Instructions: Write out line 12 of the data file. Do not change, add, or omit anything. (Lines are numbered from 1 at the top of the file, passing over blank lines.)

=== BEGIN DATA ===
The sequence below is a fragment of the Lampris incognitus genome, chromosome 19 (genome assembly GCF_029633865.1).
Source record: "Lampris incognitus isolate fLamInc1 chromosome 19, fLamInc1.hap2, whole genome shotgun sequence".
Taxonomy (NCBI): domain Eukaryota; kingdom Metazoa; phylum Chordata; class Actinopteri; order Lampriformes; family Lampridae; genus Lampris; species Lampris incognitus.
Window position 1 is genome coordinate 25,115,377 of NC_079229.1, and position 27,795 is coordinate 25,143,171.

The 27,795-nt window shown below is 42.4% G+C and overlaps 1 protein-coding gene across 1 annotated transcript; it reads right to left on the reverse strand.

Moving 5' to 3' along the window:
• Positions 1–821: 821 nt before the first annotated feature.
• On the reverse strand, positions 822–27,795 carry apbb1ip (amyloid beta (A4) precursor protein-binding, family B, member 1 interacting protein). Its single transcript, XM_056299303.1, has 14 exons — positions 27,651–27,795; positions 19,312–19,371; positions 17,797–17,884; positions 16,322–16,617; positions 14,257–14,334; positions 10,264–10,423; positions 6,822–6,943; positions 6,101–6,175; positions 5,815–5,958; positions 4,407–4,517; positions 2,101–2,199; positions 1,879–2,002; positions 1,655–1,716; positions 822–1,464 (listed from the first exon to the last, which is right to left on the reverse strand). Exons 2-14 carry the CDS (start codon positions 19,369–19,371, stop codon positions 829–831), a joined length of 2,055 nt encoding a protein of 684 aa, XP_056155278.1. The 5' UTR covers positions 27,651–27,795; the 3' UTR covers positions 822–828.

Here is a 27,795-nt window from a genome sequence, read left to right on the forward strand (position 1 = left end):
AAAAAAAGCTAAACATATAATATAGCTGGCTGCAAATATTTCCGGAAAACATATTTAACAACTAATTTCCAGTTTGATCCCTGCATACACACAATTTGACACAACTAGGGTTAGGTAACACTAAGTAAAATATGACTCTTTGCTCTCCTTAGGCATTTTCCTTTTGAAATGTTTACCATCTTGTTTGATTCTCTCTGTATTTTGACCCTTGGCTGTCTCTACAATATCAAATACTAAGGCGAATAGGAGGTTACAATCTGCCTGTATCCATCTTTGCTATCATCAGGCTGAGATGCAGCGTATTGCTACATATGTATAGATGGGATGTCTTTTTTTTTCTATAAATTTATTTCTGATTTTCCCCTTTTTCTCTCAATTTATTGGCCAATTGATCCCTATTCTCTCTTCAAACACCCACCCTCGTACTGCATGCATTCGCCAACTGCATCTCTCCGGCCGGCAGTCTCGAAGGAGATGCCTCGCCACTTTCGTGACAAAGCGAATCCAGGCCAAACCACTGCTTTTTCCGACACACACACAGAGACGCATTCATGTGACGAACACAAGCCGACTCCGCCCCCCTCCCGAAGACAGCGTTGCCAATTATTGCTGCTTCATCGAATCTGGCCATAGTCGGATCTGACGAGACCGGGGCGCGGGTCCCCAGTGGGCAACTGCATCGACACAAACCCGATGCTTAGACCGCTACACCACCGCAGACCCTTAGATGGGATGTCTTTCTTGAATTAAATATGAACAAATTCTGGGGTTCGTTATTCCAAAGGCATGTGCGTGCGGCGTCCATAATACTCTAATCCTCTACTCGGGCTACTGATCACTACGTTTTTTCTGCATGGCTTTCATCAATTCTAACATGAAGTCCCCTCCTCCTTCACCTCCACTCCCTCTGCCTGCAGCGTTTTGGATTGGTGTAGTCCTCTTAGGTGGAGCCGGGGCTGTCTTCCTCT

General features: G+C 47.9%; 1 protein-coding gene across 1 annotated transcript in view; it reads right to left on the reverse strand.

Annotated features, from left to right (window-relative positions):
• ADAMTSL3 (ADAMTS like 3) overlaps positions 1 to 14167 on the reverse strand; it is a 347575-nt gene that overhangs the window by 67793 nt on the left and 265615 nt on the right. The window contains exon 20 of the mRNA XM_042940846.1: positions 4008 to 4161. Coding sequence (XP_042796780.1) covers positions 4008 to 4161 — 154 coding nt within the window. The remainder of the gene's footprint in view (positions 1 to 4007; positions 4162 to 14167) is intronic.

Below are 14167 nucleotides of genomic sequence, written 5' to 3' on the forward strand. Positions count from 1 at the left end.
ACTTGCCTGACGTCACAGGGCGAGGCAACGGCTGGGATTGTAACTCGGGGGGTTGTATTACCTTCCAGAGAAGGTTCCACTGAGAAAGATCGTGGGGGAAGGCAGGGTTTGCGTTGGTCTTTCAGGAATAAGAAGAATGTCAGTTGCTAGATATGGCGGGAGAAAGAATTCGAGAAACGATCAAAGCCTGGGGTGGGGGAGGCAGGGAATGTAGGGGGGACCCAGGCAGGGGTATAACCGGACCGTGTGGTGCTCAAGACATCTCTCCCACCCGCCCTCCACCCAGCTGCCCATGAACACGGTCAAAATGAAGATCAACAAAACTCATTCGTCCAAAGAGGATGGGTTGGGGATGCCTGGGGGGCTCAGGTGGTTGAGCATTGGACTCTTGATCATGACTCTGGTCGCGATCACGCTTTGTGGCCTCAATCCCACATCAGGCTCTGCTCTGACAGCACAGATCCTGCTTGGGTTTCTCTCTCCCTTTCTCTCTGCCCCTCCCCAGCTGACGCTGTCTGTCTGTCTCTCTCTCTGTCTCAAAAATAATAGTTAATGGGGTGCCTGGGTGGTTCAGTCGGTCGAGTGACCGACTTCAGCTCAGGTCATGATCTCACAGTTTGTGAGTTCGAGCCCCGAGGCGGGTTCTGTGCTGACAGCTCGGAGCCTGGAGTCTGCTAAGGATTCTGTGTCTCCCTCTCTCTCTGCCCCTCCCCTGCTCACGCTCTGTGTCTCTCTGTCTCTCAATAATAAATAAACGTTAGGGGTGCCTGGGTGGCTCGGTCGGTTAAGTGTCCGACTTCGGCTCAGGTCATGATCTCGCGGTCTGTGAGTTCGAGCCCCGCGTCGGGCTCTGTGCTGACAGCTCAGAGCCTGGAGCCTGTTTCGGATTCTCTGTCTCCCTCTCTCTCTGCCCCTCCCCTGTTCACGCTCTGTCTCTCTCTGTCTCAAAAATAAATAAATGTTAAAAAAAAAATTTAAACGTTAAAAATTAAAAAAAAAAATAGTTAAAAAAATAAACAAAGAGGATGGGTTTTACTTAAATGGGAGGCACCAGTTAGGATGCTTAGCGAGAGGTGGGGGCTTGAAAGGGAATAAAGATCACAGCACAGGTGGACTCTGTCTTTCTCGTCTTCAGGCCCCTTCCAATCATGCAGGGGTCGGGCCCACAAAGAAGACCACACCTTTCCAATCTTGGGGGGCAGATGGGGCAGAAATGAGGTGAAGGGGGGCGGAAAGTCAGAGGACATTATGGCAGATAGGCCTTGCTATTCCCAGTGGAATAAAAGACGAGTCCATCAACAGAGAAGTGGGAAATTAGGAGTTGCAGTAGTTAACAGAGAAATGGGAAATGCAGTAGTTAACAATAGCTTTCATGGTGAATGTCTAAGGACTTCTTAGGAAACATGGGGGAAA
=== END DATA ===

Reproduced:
Annotated features, from left to right (window-relative positions):